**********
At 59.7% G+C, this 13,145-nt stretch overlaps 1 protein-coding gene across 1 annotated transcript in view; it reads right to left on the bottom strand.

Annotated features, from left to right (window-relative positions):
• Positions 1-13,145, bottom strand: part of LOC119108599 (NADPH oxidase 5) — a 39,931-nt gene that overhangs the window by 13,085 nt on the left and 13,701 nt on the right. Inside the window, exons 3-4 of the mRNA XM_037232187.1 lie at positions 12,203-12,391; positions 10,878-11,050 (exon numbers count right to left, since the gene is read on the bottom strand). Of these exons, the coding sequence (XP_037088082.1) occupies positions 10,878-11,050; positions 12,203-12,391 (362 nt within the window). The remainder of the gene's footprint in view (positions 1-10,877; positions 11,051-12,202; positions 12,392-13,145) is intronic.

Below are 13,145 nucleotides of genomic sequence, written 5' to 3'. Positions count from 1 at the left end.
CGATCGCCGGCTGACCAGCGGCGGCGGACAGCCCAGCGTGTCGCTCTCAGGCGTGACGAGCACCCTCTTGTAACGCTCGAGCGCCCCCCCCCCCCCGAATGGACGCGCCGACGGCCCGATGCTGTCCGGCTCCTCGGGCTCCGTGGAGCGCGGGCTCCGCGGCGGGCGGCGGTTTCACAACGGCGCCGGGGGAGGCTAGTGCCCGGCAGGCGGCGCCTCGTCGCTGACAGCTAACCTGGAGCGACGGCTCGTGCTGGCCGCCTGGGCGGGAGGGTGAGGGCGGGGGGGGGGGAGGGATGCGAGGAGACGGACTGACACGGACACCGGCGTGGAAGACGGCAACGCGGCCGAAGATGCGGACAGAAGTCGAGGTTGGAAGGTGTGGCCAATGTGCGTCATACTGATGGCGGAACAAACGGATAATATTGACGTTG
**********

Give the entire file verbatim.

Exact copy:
At 59.7% G+C, this 13,145-nt stretch overlaps 1 protein-coding gene across 1 annotated transcript in view; it reads right to left on the bottom strand.

Annotated features, from left to right (window-relative positions):
• Positions 1-13,145, bottom strand: part of LOC119108599 (NADPH oxidase 5) — a 39,931-nt gene that overhangs the window by 13,085 nt on the left and 13,701 nt on the right. Inside the window, exons 3-4 of the mRNA XM_037232187.1 lie at positions 12,203-12,391; positions 10,878-11,050 (exon numbers count right to left, since the gene is read on the bottom strand). Of these exons, the coding sequence (XP_037088082.1) occupies positions 10,878-11,050; positions 12,203-12,391 (362 nt within the window). The remainder of the gene's footprint in view (positions 1-10,877; positions 11,051-12,202; positions 12,392-13,145) is intronic.

Below are 13,145 nucleotides of genomic sequence, written 5' to 3'. Positions count from 1 at the left end.
CGATCGCCGGCTGACCAGCGGCGGCGGACAGCCCAGCGTGTCGCTCTCAGGCGTGACGAGCACCCTCTTGTAACGCTCGAGCGCCCCCCCCCCCCCGAATGGACGCGCCGACGGCCCGATGCTGTCCGGCTCCTCGGGCTCCGTGGAGCGCGGGCTCCGCGGCGGGCGGCGGTTTCACAACGGCGCCGGGGGAGGCTAGTGCCCGGCAGGCGGCGCCTCGTCGCTGACAGCTAACCTGGAGCGACGGCTCGTGCTGGCCGCCTGGGCGGGAGGGTGAGGGCGGGGGGGGGGGAGGGATGCGAGGAGACGGACTGACACGGACACCGGCGTGGAAGACGGCAACGCGGCCGAAGATGCGGACAGAAGTCGAGGTTGGAAGGTGTGGCCAATGTGCGTCATACTGATGGCGGAACAAACGGATAATATTGACGTTG